Kōrero: Forest succession and regeneration

Whārangi 3. Forest growth after fire

Ngā whakaahua me ngā rauemi katoa o tēnei kōrero

Occasionally, natural fires from volcanic eruptions or lightning destroy areas of New Zealand forest. Typically they happen only every 1,000–2,000 years, so mature forest has time to re-establish. This is secondary succession – where plants establish themselves on pre-existing soil.

Māori fires

Polynesians, the ancestors of Māori, arrived in New Zealand around 1250–1300 AD. In some areas, they used fire to clear forest. There was massive deforestation of lowland New Zealand, especially on the country’s dry eastern side. Bracken fern (Pteridium esculentum) spread from its original coastal dune habitat to newly cleared areas. A sudden rise of bracken spores in the pollen fossil record coincides with Polynesian settlement of the country.

Bracken fern is one of the first plants to appear at repeatedly burnt sites. It spreads by spores or underground rhizomes, from which it re-sprouts after fires. Bracken can form dense 2–3-metre-tall stands in sheltered fertile areas, or stunted 20-centimetre-high cover on exposed sites with poor soils. Throughout New Zealand, bracken grows from sea level to subalpine regions, but fails to thrive in shaded or swampy habitats.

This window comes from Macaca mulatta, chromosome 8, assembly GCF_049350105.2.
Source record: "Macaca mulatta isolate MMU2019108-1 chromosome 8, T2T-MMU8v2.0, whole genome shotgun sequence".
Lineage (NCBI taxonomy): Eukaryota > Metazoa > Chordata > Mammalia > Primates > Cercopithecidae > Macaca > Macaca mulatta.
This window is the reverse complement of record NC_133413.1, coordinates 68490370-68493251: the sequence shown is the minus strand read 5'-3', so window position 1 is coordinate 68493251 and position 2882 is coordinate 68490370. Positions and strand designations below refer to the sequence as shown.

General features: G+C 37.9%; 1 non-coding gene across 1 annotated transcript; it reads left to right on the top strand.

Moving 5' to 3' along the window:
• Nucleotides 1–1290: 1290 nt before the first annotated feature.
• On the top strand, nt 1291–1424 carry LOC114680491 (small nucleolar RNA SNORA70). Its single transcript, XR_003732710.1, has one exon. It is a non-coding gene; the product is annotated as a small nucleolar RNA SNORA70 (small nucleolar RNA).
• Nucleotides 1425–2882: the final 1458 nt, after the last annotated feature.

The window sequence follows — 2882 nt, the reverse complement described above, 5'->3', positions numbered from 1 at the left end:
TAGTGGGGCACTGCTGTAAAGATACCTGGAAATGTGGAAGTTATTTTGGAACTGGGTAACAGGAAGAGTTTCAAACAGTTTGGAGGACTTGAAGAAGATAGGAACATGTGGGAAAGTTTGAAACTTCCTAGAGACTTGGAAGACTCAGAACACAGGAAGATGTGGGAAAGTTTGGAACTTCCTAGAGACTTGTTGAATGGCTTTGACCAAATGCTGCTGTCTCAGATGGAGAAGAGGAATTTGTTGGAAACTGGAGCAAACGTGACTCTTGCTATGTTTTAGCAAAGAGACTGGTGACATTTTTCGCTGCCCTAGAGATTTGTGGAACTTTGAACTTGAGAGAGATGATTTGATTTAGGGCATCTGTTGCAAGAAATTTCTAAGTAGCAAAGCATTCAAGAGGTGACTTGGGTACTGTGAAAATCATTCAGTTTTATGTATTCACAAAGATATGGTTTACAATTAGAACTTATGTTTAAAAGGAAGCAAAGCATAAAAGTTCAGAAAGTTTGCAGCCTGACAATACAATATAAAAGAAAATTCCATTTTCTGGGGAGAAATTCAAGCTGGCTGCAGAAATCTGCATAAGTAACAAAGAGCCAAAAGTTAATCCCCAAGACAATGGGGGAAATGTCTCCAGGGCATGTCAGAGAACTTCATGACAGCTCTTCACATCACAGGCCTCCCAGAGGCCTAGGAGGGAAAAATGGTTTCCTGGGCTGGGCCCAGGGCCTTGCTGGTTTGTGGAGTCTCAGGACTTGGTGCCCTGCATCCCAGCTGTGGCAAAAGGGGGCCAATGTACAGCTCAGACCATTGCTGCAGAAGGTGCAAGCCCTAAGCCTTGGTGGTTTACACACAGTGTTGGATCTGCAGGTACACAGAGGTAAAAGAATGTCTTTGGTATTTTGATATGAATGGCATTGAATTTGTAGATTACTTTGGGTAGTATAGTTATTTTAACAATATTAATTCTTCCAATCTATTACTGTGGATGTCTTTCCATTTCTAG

The former forest

When Charles Darwin visited Waimate in the Bay of Islands in December 1835, he saw a bracken-covered land that had once been kauri forest. ‘Some of the residents think that all this extensive open country originally was covered with forests, and that it has been cleared by fire. It is said, that by digging in the barest spots, lumps of the kind of resin which flows from the kauri pine are frequently found.’ 1

Forest succession at Tūtira

After they were cleared by Māori, the hills around Lake Tūtira in Hawke’s Bay were covered in bracken. In the 1870s, European settlers established pasture, but some places were difficult to keep clear of bracken.

The farmer and naturalist Herbert Guthrie-Smith settled at Tūtira. From 1893 to 1940, he observed plant succession on a slope burnt by settlers. After a burn-off, mānuka seedlings and bracken sprouted. For seven years both grew up equally, then mānuka overtopped bracken and shaded it out, growing into a tall, spindly thicket. After some years, this opened up. Some trees were killed by insects and wind, and broadleaved shrubs and tree ferns grew up in the gaps.

The site was resurveyed in the 1980s. A few old kānuka (Kunzea ericoides) trees remained – so kānuka must have been growing along with the mānuka, although Guthrie-Smith did not mention it. Saplings and young forest trees were growing, including kōwhai, rewarewa, tōtara, miro, kahikatea, karaka, tawa and tītoki. In less than a century, a young forest (similar to the nearby mature forest) had grown up.

Kupu tāpiri
  1. Charles Robert Darwin, The voyage of the Beagle. Chapter 18. http://www.bartleby.com/29/18.html (last accessed 7 February 2007). › Back
Me pēnei te tohu i te whārangi:

Maggy Wassilieff, 'Forest succession and regeneration - Forest growth after fire', Te Ara - the Encyclopedia of New Zealand, http://www.TeAra.govt.nz/mi/forest-succession-and-regeneration/page-3 (accessed 19 April 2024)

He kōrero nā Maggy Wassilieff, i tāngia i te 24 Sep 2007